In developing and designing a company’s identity and brand the goal is to convey a memorable image. Many companies use the family name: Ford, Johnson & Johnson, Smith & Sons. Others, like lawyers and doctors often use the partners names.
Naming experts believe using unique names can be far more effective than family names. For example, the most profitable and successful family-named business is Kinder Morgan. My guess is that most of you reading this post never heard of Kinder Morgan, yet it is N. America’s largest energy infrastructure company.
Naming is very important for a startup business. If the name is ‘off’ it can have a detrimental impact. There are several ‘not to dos’ in naming a business.
- Don’t have too many people involved in the naming. Just keep it to the very important few.
- Don’t take two unrelated words and blend them, for example, QualiServe. These names are retro in today’s marketplace.
- Don’t use complicated or literal names. For example, ‘Search Engine Management Company’ instead of ‘Google’.
- Don’t use map names. This may work for local tradesmen or restaurants but as your business grows it will become a hindrance. 3M and KFC are examples of companies outgrowing their geographic names.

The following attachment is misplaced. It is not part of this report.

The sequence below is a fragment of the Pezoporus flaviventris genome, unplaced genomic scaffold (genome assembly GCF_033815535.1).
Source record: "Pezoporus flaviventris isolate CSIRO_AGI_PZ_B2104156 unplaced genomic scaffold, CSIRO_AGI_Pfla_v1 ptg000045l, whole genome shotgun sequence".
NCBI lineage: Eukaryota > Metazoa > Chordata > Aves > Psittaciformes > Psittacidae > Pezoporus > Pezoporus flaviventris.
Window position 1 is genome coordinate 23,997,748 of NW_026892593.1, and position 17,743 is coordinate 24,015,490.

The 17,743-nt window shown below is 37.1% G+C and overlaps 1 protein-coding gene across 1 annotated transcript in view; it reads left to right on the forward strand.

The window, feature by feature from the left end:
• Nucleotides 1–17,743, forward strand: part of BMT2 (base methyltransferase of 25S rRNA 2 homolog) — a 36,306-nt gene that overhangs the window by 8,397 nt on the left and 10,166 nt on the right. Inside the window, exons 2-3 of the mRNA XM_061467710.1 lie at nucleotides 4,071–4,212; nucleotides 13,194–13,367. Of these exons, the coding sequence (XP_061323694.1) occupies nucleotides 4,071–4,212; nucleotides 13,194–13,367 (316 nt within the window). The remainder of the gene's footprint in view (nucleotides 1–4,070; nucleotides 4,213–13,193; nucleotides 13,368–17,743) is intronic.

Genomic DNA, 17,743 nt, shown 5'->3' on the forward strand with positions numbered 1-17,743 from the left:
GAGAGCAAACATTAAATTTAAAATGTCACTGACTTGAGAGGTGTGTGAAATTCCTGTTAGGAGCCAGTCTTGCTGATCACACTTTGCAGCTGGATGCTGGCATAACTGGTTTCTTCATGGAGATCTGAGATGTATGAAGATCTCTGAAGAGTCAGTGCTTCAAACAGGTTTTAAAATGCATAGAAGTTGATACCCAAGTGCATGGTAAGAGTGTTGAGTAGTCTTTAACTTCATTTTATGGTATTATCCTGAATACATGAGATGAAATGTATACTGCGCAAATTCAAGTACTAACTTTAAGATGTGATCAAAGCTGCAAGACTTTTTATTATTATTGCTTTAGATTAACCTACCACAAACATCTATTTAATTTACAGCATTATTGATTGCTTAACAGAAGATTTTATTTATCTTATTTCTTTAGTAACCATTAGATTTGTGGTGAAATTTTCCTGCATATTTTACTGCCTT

- Don’t use cliches. Words like Apex or Summit are totally overused and have no meaning. Don’t use made-up names. These may work for pharmaceutical companies but they are usually mispronounced and misspelled (making internet search difficult). Additionally, they rely heavily on advertising to explain what the company actually does.
Make the Brand Memorable
Take the time to develop a memorable and creative name for your business. Use expert assistance in naming/logo design. This can cost from $500-? depending upon the company and markets it serves but it will marketing money well spent. Don’t forget about trademarks and copyrights. If retaining a consultant, they should present 3 to 5 names that have already been trademark searched. Your task is determining:
- Which name best fits your business objectives
- Which accurately describes the company
- How does it sound when spoken.
- Normally it takes 2-4 weeks to develop an appropriate company name and logo.
So, what’s in a name? Well, everything!